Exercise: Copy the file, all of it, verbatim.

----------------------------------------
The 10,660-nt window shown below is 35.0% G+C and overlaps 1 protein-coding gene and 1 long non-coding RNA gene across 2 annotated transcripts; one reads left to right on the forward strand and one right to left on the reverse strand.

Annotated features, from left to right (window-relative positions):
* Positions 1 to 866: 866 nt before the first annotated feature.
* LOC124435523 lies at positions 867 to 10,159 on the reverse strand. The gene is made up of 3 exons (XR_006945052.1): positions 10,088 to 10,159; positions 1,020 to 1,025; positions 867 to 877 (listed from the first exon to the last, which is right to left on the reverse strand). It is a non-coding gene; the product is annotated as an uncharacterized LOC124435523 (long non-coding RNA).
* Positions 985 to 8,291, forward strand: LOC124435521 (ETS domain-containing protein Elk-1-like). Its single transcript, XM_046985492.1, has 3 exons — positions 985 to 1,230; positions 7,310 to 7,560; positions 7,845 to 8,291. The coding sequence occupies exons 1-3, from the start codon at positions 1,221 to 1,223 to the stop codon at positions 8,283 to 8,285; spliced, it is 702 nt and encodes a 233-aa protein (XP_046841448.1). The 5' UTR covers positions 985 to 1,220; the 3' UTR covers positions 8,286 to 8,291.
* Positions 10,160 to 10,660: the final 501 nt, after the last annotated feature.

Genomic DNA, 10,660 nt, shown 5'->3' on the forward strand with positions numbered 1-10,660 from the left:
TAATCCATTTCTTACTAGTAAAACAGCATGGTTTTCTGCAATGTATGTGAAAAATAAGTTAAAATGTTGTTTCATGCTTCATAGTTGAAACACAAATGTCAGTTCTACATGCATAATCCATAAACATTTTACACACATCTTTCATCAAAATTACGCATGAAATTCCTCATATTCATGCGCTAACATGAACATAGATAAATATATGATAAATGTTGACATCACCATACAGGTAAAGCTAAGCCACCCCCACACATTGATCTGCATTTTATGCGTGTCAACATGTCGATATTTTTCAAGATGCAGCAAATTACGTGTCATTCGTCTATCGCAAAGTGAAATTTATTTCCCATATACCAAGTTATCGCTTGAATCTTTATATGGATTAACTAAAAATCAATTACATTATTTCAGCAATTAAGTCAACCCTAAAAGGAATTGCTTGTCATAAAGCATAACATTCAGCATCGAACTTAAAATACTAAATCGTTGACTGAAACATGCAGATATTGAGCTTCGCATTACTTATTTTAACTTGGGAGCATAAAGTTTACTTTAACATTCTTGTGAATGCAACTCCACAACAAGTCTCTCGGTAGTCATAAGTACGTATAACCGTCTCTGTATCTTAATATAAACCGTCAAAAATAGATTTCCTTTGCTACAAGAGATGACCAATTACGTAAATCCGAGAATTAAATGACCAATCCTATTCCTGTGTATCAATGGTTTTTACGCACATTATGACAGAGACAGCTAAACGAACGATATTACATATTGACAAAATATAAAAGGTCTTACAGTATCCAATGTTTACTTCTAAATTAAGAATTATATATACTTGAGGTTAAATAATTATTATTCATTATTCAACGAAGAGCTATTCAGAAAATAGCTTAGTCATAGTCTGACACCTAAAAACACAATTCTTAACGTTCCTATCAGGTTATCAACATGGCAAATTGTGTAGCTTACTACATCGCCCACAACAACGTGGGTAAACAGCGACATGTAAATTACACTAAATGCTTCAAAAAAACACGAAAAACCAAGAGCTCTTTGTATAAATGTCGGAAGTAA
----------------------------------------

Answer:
The 10,660-nt window shown below is 35.0% G+C and overlaps 1 protein-coding gene and 1 long non-coding RNA gene across 2 annotated transcripts; one reads left to right on the forward strand and one right to left on the reverse strand.

Annotated features, from left to right (window-relative positions):
* Positions 1 to 866: 866 nt before the first annotated feature.
* LOC124435523 lies at positions 867 to 10,159 on the reverse strand. The gene is made up of 3 exons (XR_006945052.1): positions 10,088 to 10,159; positions 1,020 to 1,025; positions 867 to 877 (listed from the first exon to the last, which is right to left on the reverse strand). It is a non-coding gene; the product is annotated as an uncharacterized LOC124435523 (long non-coding RNA).
* Positions 985 to 8,291, forward strand: LOC124435521 (ETS domain-containing protein Elk-1-like). Its single transcript, XM_046985492.1, has 3 exons — positions 985 to 1,230; positions 7,310 to 7,560; positions 7,845 to 8,291. The coding sequence occupies exons 1-3, from the start codon at positions 1,221 to 1,223 to the stop codon at positions 8,283 to 8,285; spliced, it is 702 nt and encodes a 233-aa protein (XP_046841448.1). The 5' UTR covers positions 985 to 1,220; the 3' UTR covers positions 8,286 to 8,291.
* Positions 10,160 to 10,660: the final 501 nt, after the last annotated feature.

Genomic DNA, 10,660 nt, shown 5'->3' on the forward strand with positions numbered 1-10,660 from the left:
TAATCCATTTCTTACTAGTAAAACAGCATGGTTTTCTGCAATGTATGTGAAAAATAAGTTAAAATGTTGTTTCATGCTTCATAGTTGAAACACAAATGTCAGTTCTACATGCATAATCCATAAACATTTTACACACATCTTTCATCAAAATTACGCATGAAATTCCTCATATTCATGCGCTAACATGAACATAGATAAATATATGATAAATGTTGACATCACCATACAGGTAAAGCTAAGCCACCCCCACACATTGATCTGCATTTTATGCGTGTCAACATGTCGATATTTTTCAAGATGCAGCAAATTACGTGTCATTCGTCTATCGCAAAGTGAAATTTATTTCCCATATACCAAGTTATCGCTTGAATCTTTATATGGATTAACTAAAAATCAATTACATTATTTCAGCAATTAAGTCAACCCTAAAAGGAATTGCTTGTCATAAAGCATAACATTCAGCATCGAACTTAAAATACTAAATCGTTGACTGAAACATGCAGATATTGAGCTTCGCATTACTTATTTTAACTTGGGAGCATAAAGTTTACTTTAACATTCTTGTGAATGCAACTCCACAACAAGTCTCTCGGTAGTCATAAGTACGTATAACCGTCTCTGTATCTTAATATAAACCGTCAAAAATAGATTTCCTTTGCTACAAGAGATGACCAATTACGTAAATCCGAGAATTAAATGACCAATCCTATTCCTGTGTATCAATGGTTTTTACGCACATTATGACAGAGACAGCTAAACGAACGATATTACATATTGACAAAATATAAAAGGTCTTACAGTATCCAATGTTTACTTCTAAATTAAGAATTATATATACTTGAGGTTAAATAATTATTATTCATTATTCAACGAAGAGCTATTCAGAAAATAGCTTAGTCATAGTCTGACACCTAAAAACACAATTCTTAACGTTCCTATCAGGTTATCAACATGGCAAATTGTGTAGCTTACTACATCGCCCACAACAACGTGGGTAAACAGCGACATGTAAATTACACTAAATGCTTCAAAAAAACACGAAAAACCAAGAGCTCTTTGTATAAATGTCGGAAGTAA